EAGAN, Minn. — The Vikings quest to plug the middle of the defensive line in 2020 will rely on versatility and a bit of variety.
Minnesota initially planned to replace mammoth nose tackle Linval Joseph with Michael Pierce, but the free agent opted-out because of medical concerns amid the COVID-19 pandemic.
There's no question that the position is important to Head Coach Mike Zimmer. When he was hired in 2014, one of the first free agents the Vikings signed was Joseph.
Joseph totaled 88 starts, 15 sacks, a glorious fumble return touchdown at Philadelphia and a pair of Pro Bowls. He is now with the Chargers.
The team also mined Shamar Stephen in the seventh round of the 2014 NFL Draft, and he spent much of his early career subbing for Joseph.
Stephen has started 35 of 67 games in five seasons with the Vikings, a run that was interrupted by one season (2018) with Seattle, where he opened 14 of 15 games with the Seahawks, focusing at nose.
Last season, Stephen did most of his work at the 3-technique with Joseph at nose.
Now, the Vikings have moved Stephen to nose and incorporated Jaleel Johnson at the 3-technique for most of the work with the first team.
Whatever is fine for Stephen — and Johnson, for that matter.
"I'm comfortable at both positions, 3 or nose," Stephen said. "I mean, I started out coming here at nose, so I just feel comfortable with both. And honestly, I'll play whatever position you want me to play."
Johnson, a fourth-round pick in 2017, said he appreciates the opportunity to focus mainly on the 3-technique, but he understands the need to do "some nose tackle stuff throughout the year and training camp."
The nose and the 3-technique both fall under the umbrella of defensive tackles, but they have different responsibilities and approaches in the Vikings system.
Vikings Co-Defensive Coordinator/Defensive Line Coach Andre Patterson said Johnson "looked so much more comfortable" at both defensive tackle spots in 2019, his third pro season.
"The style of play changes at each position," Patterson said. "Last year, [Johnson] could go into 3-technique and be productive, then he could go into nose and change his stance and be productive at that, too.
"His confidence level went through the roof," Patterson added. "He finally understood he was a good football player within our scheme. Now, I'm hoping that confidence level takes over again this year, and you see his game rise to a whole another level because of that."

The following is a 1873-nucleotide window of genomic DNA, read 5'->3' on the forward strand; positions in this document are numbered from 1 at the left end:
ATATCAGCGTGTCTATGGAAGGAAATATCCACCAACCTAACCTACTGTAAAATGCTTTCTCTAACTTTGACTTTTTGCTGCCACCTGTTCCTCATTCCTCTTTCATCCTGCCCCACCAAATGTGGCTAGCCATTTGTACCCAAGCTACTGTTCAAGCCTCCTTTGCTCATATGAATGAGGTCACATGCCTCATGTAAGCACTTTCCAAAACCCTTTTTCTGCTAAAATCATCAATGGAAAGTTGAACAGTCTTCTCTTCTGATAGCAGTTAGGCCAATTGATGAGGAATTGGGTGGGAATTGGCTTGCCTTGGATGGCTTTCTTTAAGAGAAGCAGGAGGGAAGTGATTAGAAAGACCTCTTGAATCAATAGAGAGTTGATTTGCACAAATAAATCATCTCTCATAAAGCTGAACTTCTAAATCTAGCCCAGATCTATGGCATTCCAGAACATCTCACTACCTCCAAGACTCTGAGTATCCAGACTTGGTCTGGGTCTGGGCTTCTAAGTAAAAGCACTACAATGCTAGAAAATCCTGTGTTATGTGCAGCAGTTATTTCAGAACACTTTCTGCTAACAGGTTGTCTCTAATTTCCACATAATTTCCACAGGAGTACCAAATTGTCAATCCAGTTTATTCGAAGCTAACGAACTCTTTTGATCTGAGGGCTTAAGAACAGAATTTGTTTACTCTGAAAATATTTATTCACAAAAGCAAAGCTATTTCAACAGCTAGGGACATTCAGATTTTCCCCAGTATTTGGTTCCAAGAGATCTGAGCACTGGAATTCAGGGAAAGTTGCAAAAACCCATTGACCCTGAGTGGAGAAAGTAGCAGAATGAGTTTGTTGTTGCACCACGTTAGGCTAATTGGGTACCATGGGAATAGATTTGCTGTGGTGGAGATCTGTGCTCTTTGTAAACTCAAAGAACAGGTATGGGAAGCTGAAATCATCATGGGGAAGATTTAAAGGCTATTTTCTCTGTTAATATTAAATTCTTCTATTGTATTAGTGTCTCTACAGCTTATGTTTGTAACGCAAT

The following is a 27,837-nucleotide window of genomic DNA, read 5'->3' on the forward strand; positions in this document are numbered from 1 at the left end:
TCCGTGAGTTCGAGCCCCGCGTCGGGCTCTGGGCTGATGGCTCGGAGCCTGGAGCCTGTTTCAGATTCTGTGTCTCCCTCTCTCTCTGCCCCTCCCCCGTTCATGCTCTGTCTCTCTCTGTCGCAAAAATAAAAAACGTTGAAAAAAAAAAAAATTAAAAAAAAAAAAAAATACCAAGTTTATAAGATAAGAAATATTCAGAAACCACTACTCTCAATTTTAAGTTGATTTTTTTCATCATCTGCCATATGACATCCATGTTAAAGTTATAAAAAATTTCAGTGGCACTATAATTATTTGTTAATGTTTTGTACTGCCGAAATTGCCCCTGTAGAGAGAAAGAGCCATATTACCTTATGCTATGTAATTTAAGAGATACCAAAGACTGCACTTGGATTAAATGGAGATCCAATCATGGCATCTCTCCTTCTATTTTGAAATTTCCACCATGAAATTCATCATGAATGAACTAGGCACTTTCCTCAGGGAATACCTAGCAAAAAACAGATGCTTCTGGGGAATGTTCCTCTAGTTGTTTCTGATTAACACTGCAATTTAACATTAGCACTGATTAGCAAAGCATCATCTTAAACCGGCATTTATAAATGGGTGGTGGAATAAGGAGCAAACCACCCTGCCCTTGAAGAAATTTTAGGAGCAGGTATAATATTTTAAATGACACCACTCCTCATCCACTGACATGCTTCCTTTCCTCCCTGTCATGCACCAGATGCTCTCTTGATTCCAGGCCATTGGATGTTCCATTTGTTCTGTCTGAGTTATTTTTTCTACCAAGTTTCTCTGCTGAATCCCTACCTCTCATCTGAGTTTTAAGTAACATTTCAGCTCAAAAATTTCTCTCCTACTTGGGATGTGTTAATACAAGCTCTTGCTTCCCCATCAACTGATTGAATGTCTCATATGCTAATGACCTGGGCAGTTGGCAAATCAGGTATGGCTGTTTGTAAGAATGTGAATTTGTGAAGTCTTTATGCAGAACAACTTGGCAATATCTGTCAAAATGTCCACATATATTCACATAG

Patterson said Iowa's approach at the defensive tackle spots was assigning left and right defensive tackles that adjusted assignments based on the look by the offense.
"What I mean by that is if he was the right defensive tackle and the tight end came out to the right, he was a 3-technique," Patterson said. "If the tight end came out to the left, he was a nose. So, it wasn't like he had never had the experience of playing nose before."
The stance by Hawkeyes players didn't change, but it does with the Vikings, depending on whether a player is at nose or 3.
"The way we played it at Iowa, being a 3-technique, we still had our hand down next to the ball, tilted forward and getting off the ball a little bit. It was the same thing at nose tackle, too. I played that for four or five years," Johnson said. "Then coming here to Minnesota, our nose tackles are required to have a balanced stance and not really coming off the ball. It takes some adjustments, it takes a while to really adjust to that, but once you get in the habit of doing it every single day, it's like second nature now."
Said Patterson: "Most people … stay in the same stance and stay with the same technique. But for us, it's different, so when the young guys come in here, that's the thing where it takes time for them to figure out."
Nose tackles often gobble up double teams by an opponent's guard and center, leaving a 1-on-1 with a guard for the 3-technique. There are other differences, as well.
View photos of Vikings players from Verizon Vikings Training Camp practice at TCO Performance Center.
"Once you're out there [at 3-technique] and you have a little bit more space, you're able to see things a lot quicker and react a lot faster as opposed to being the middle, where everything is coming full speed and centers and guards are whamming you every single play," Johnson said. "You have some space to really move around and play free."
Both spots involve a great deal of dirty work that often goes unnoticed by many but is valued by coaches and teammates (Lindsey Young will have more on Stephen's value on Aug. 23).
The Vikings are young and varied at defensive tackle behind Stephen (listed at 6-foot-5 and 309 pounds) and Johnson (6-3, 309). The body types of other DTs on the roster range from Hercules Mata'afa (6-2, 254 pounds), James Lynch (6-4, 289), David Moa (6-3, 296) and Armon Watts (6-5, 295).
Patterson said the Vikings will cross-train all of the defensive tackles, making use of versatility and variety.
Johnson credited Patterson for helping players feel comfortable within the Vikings system.
"Just going out and working hard every single day in practice and just working techniques, whether it be in offseason, OTAs … when that opportunity arises, for guys to step in, and it's not like a deer in the headlights," Johnson said. "It's almost like, I wouldn't say stepping into a role that you've been given, but it's something that we worked hard for, we earned that position, and the grind doesn't stop. It's really just a matter of keep going forward."